Technology has adavanced but those differences more than likely still exist.

Only a fool would measure site speed from one location.
10:07 am on Aug 26, 2014 (gmt 0)

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The rumour was, they didn't/don't measure site speed from one location - they measured it from the various users' location.

And you're being foolish if you're not paying a lot of attention to site speed. There's been enough studies done to show that site speed makes a noticeable difference in conversions.

You should be paying close attention to both your data center location and your site design with speed in mind. Having a fast website is a relatively easy thing to do. Not something I would obsess over, but something to do at least a one time audit. From what I've seen, speeding up websites is normally just a matter of 'fixing' a handful of small things. You can get 90% of the way there doing 10% of the work.

I'd certainly worry more about site speed (and probably SSL) before I bothered with a lot of other things like 'fresh' content.
10:52 pm on Aug 26, 2014 (gmt 0)

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By the way, I agree with phranque that you should have the site as https:// in the sitemap, but Google will index any https:// site on its own, even if the sitemap says otherwise and even if you don't have a single internal or external link going to that version of the URL.
1:11 am on Aug 27, 2014 (gmt 0)

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The rumour was... they measured it from the various users' location


Only a rumour and most unreliable (line connection, connection speed, peak hour, congestion, server load, etc). Besides, which browser or service is reporting back about everything I download, when and via which proxy because I sure want to make sure that I never use them again.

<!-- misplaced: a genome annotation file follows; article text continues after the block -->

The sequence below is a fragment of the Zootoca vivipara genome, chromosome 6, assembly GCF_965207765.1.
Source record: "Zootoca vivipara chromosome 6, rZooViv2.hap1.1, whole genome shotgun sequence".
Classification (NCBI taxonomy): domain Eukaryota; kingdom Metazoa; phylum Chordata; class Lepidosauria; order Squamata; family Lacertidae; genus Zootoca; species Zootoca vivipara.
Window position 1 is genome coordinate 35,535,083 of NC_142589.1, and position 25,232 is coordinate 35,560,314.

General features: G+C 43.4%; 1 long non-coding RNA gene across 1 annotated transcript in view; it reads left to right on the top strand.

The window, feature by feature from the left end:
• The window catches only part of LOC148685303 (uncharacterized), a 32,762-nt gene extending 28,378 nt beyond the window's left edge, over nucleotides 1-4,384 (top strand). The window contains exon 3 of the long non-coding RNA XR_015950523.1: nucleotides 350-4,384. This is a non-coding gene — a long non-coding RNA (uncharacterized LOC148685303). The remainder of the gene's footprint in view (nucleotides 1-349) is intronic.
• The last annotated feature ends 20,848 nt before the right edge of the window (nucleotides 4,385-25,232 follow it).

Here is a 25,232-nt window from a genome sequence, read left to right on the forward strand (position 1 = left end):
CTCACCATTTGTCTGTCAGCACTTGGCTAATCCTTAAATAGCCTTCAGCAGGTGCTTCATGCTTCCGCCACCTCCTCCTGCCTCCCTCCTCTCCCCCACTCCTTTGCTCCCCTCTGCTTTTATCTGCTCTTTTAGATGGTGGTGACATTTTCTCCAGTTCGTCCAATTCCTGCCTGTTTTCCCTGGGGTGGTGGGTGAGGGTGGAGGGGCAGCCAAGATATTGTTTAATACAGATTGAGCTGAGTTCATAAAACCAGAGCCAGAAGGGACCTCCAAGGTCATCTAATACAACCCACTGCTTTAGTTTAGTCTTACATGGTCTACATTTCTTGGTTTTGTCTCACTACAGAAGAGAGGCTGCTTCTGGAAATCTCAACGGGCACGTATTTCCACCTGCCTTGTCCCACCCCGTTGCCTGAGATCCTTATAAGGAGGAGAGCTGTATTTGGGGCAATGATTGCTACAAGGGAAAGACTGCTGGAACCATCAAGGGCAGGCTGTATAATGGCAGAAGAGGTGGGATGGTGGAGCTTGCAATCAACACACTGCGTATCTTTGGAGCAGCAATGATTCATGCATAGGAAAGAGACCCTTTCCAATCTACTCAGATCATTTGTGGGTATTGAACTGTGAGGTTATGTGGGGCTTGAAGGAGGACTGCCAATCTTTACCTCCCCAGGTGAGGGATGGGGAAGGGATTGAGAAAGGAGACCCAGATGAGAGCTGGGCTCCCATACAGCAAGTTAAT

1:42 am on Aug 27, 2014 (gmt 0)

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site speed

As I've understood it, initially Google was just looking for "outliers", sites way slower than the statistical norm, measured (I assume) under comparable conditions.

Early in the days of Panda, I did see a bunch of those. You could watch the images on some pages load while you ate lunch... and what's amazing is many site owners saw nothing wrong with that. Many had never viewed their site performance online... only seen it locally.

On some sites, half the nav links and resources on the page were old urls that led to 301 redirects. An occasional page didn't even load. You find far fewer of those now via Google search, and that was Google's intention.

Google will likely continue to use outliers as the basis for identifying substandard performance, and mobile sites that are faster and easier to use will likely be winners if they are used frequently in mobile situations. I don't think that Google is using any one metric, btw. Bing is very likely to be making similar adjustments, all the time.
9:52 pm on Aug 29, 2014 (gmt 0)

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It's been 3-4 days since I redirected my site to an EV SSL cert.

No hiccups in traffic that I've noticed, up or down. I monitor sales rather than traffic anyway, and no real change there.

Google is now however lising my site with 'https://' in front of the URL. Non https sites just get www, my site gets [www....]

There's actually two of my competitors (large name brands, you've seen their tv commercials) already doing this, never noticed the https before. So if I haven't noticed it, I don't imagine it makes much difference to consumers. My wife had no idea what the green padlock was as well.

So far, it's about what I expected. Right now it's not much more than an opportunity/excuse to review site best practices.
9:59 am on Sept 5, 2014 (gmt 0)

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Do you know if I can use different certificates on different subdomains?